Police ask organisers to stay back until investigation is over; to get Nandy’s speech translated into Hindi for further probe

The five-day Jaipur Literature Festival (JLF) – billed as the biggest literary event in Asia-Pacific – ended here on Monday under the shadow of a raging controversy over the remarks of sociologist Ashis Nandy on Dalits, tribals and OBCs. Police have asked the festival organisers not to leave the city till the probe into a criminal case registered against Professor Nandy is completed.

The 2013 edition of the mega event was devoted to the legacy of Buddhism, the faith with its roots in India and finding its zenith towards the east. Dalai Lama addressed a session and Mahasweta Devi, an iconic voice of human rights, brought gender justice to the centre stage.

The heritage property of Diggi Palace, located in the heart of the Pink City, was the sole destination for the lovers of books and literature – the young and the old – from far and wide during the weekend. Festival director William Dalrymple said an estimated 2 lakh footfall was recorded this time, against 1.20 lakh last year.

Scholars from Harvard, Oxford, Cambridge and Columbia were among the 260 authors from all across the world, who addressed the audience on a wide range of subjects. They educated, inspired and regaled them and unhesitatingly mingled with the crowds. The event, in its sixth year, encompassed debates, talks, performances, children’s workshops and interactive pursuits.

Amid nation-wide denunciation and furious calls for immediate action against Professor Nandy, acclaimed Dalit-Bahujan author and ideologue Kancha Ilaiah adopted a conciliatory stance and said the noted sociologist and political critic had made a “bad statement with good intentions.” “As far as I know, he was never against reservation. The controversy should end here,” he said in a brief statement.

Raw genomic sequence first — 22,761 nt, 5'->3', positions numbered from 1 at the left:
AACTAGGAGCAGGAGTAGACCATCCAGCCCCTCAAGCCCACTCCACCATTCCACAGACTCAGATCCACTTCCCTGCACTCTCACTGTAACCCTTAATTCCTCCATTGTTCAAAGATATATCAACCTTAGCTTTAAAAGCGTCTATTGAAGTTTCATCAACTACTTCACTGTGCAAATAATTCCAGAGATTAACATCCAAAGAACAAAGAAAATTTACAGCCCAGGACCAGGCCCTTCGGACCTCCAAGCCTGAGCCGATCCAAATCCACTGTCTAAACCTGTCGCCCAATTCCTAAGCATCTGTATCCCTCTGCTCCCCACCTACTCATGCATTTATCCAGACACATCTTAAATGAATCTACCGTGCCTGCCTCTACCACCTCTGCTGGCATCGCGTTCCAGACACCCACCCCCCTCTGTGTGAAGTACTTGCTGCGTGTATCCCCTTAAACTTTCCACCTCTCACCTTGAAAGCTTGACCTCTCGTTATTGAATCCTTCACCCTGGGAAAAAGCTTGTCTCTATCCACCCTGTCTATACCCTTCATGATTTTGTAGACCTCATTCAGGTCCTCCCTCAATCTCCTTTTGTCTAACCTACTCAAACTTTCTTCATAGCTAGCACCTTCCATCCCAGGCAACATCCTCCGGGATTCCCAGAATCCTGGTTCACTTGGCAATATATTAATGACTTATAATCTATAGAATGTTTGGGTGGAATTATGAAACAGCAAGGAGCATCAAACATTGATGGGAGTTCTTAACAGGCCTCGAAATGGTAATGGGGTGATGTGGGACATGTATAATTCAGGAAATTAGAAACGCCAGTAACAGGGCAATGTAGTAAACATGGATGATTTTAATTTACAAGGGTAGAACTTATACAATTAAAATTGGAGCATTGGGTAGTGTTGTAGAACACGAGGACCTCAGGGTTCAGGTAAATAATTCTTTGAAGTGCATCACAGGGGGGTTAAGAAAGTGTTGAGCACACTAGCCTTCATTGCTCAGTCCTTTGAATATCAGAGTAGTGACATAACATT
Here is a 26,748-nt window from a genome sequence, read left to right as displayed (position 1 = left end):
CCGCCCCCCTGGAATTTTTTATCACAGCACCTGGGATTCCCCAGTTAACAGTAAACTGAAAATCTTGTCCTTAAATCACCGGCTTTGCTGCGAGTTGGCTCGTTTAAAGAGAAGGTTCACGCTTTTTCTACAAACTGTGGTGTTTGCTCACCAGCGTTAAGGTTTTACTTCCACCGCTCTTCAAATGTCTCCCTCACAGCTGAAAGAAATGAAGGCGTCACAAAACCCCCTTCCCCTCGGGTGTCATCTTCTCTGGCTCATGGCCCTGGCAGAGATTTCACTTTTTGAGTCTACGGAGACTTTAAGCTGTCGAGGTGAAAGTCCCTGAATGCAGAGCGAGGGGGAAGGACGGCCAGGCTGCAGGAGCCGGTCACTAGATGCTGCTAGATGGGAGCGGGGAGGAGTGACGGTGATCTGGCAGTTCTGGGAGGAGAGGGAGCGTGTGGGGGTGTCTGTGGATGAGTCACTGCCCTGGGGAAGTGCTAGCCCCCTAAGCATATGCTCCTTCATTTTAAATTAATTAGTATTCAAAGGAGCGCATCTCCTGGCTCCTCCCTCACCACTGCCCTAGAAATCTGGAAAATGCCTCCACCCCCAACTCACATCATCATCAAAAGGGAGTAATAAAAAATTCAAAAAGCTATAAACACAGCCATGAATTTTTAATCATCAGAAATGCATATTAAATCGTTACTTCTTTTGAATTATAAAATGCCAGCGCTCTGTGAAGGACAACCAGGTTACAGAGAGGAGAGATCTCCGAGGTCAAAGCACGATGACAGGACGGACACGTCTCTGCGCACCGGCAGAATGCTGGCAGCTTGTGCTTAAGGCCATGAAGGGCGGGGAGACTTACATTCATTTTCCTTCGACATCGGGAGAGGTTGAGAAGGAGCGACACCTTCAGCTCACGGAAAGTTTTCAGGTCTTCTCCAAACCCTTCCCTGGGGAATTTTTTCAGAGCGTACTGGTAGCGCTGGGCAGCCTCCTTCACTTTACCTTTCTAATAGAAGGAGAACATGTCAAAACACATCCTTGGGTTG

Even as Professor Nandy left Jaipur on Sunday, skipping the rest of the lit fest, police have obtained the CD of video footage of the session at which he spoke and the written notes of his speech. Festival producer Sanjoy Roy, named co-accused in the case, gave an undertaking on Monday that the JLF team would comply with the instructions of the investigating officer.

According to police sources, the team investigating the matter was collecting statements of different people and would shortly get Professor Nandy’s speech translated into Hindi for further probe. FIRs under the Indian Penal Code and the Scheduled Castes & Scheduled Tribes (Prevention of Atrocities) Act have been registered against Professor Nandy here and in Nashik.

Professor Ilaiah, who issued his statement at the release of his first work of fiction, Untouchable God at Durbar Hall in Diggi Palace, said the literary, political and civil society consciousness had risen to a level where one could tackle any kind of offence caused to a group. “While referring to Dalits as corrupt, Professor Nandy probably missed out saying that upper castes have always been corrupt,” he said.

“Upper castes have built a corrupt society, in which Dalits, bahujans and tribals are entering now. I would have fought with Professor Nandy if he had said higher castes are honest and Dalits are corrupt. This is not the case here,” said Professor Ilaiah, author of the widely-read book, Why I am not a Hindu.

Professor Ilaiah – presently heading a research centre at Maulana Azad National Urdu University, Hyderabad – affirmed that Dalit thinkers were capable of taking on the higher caste theorists intellectually. Asked about Bahujan Samaj Party supremo Mayawati’s demand for action, he said she had probably not understood the issue in its perspective.

“Mayawati is a living icon of Dalits. I have never met her, but I have high regards for the courageous leader,” he said. He was in the audience during the discussion in the session on “Republic of ideas,” when Professor Nandy dealt at length with corruption in public life and made the controversial remarks.

Festival directors Mr. Dalrymple and Namita Gokhale told journalists shortly before the lit fest’s closure that it had provided a unique platform to people to debate the issues with the scholars, if they disagreed with their viewpoint. “The message is clear. Don’t reject someone without hearing them,” said Ms. Gokhale.

Mr. Dalrymple said the event’s success had sparked off similar festivals elsewhere in India, four in Pakistan and one each in Nepal, Sri Lanka and Myanmar.